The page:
The way I see it, there are two types of science-fiction films: ones similar to Star Trek that rely on special effects bringing futuristic inventions and ideas to life in a spectacle of explosions and terrorized people, and ones similar to 2001: A Space Odyssey that combine small amounts of special effects to create great visuals but rely heavily on themes and ideas that relate to scientific topics. Ex Machina lands confidently within the boundaries of the latter definition. There are no intense action sequences in this sci-fi film, but rather, questions about artificial intelligence are asked that would not normally be considered by your typical blockbuster film such as I, Robot. There are times in the film where you begin to question everything that has been told to you and you try to figure out what is actually going if indeed there is something suspicious about the entire situation. During the viewing of this film, I had to force myself to take a stop back and wonder if I was just being paranoid about the entire situation and about which side was telling me the true reality. You are constantly feeling like not every card is being shown to you and that is the cause of your confusion, but at the same time, you wonder if everything is actually how it appears. It is a haunting, suspenseful experience that is truly gripping and is the definition of “leaving you on the edge of your seat.” It brings about questions of creator versus created and how we justify what constitutes as realistic human life. It forces you to think about the differences between us and forms of artificial intelligence, thus subliminally discussing what characteristics define humanity and the composition of human nature. There are one or two moments when the movie seems to be dull, but those moments aside, the film provides great scenes of paranoia-fueled suspense combined with intelligent themes and questions, all set upon a backdrop of great natural beauty in the outside world around the facility where the very limited cast is residing. Oscar Isaac continues to prove himself a tour de force in every film he acts in and Domhnall Gleeson puts in a very solid performance as well. It flew under the radar this year, but is still one of my standouts of 2015.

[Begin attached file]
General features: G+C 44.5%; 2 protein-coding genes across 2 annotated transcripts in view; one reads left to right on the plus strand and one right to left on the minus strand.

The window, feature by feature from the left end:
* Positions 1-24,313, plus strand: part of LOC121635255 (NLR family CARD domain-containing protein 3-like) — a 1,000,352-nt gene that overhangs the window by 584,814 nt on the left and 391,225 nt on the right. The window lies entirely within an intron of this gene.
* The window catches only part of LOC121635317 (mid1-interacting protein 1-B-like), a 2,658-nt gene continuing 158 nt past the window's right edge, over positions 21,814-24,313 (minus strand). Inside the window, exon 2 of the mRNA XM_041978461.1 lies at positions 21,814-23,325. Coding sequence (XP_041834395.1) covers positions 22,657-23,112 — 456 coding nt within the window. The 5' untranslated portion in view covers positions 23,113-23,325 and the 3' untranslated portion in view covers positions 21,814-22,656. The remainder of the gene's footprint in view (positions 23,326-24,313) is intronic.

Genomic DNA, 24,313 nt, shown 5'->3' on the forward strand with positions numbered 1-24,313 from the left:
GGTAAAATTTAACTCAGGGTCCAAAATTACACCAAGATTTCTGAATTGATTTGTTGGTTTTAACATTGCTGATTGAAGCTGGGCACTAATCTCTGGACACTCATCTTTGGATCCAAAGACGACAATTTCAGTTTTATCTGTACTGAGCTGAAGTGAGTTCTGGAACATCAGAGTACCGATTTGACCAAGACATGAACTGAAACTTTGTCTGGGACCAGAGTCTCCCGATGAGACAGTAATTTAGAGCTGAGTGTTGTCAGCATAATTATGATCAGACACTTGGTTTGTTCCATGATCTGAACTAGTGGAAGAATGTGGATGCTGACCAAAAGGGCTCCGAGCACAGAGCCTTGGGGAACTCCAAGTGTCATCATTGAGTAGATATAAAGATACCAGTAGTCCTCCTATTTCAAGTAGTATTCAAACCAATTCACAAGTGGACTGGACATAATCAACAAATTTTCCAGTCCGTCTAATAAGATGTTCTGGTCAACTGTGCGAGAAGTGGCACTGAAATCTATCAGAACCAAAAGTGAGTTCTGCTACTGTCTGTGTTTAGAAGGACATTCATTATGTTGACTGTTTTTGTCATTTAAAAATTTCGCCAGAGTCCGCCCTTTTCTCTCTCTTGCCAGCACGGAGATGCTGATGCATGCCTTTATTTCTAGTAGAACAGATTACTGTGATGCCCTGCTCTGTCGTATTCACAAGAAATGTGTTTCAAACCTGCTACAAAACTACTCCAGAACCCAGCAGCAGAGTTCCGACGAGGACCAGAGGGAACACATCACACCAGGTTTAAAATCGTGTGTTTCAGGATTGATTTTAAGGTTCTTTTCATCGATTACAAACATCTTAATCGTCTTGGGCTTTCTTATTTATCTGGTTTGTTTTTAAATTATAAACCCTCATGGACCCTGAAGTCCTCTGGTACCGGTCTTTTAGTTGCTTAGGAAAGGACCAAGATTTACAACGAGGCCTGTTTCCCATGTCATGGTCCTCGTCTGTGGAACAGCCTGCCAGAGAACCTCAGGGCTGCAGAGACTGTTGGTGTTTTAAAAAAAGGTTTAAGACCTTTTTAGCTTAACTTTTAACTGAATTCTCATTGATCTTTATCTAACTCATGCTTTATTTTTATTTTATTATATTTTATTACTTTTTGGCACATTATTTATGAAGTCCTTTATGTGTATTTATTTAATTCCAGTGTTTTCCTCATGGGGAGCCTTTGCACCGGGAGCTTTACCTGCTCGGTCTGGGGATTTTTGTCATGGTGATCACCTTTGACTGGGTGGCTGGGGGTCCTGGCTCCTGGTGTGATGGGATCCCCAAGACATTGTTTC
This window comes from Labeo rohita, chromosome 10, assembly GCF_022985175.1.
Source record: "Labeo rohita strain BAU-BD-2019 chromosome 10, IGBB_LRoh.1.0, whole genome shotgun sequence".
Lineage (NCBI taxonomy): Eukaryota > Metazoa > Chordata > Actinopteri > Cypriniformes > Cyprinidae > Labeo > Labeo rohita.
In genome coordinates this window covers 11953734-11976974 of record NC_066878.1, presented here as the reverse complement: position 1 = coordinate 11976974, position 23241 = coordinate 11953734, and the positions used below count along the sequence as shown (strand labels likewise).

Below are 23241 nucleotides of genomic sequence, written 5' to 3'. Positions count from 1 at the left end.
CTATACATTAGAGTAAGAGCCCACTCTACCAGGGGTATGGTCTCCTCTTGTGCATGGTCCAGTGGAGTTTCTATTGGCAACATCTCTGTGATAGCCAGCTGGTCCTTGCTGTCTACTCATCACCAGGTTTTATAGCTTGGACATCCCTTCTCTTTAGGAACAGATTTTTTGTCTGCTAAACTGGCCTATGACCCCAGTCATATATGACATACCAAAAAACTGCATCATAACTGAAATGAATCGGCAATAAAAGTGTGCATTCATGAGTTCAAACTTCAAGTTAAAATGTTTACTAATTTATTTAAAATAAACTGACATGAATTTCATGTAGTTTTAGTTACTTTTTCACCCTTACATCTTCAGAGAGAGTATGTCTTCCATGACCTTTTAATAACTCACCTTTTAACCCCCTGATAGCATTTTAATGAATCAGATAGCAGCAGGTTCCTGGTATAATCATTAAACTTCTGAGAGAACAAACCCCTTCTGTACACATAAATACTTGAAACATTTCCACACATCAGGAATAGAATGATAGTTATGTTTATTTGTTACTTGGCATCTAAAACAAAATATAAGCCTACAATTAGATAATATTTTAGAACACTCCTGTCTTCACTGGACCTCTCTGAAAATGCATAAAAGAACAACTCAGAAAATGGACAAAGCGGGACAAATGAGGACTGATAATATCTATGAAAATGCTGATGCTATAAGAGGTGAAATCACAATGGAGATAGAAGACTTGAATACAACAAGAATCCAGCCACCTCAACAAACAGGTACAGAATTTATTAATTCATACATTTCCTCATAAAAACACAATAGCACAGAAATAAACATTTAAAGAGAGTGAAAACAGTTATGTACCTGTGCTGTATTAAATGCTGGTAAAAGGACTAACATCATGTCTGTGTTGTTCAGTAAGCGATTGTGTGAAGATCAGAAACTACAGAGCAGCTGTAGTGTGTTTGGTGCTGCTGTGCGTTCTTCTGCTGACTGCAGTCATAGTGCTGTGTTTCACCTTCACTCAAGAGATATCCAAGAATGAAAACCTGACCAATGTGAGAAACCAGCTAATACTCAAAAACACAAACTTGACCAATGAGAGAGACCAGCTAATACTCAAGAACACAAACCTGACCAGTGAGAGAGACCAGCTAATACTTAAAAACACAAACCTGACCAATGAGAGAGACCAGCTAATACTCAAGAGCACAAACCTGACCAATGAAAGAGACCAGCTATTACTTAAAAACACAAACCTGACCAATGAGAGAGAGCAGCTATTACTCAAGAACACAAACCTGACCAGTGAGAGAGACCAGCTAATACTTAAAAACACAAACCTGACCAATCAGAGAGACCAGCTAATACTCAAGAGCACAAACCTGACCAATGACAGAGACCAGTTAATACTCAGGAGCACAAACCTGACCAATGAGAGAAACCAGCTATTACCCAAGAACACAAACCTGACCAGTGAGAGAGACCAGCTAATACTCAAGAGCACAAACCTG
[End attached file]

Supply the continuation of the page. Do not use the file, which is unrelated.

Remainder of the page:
Ex Machina (2015): 3.5/4 stars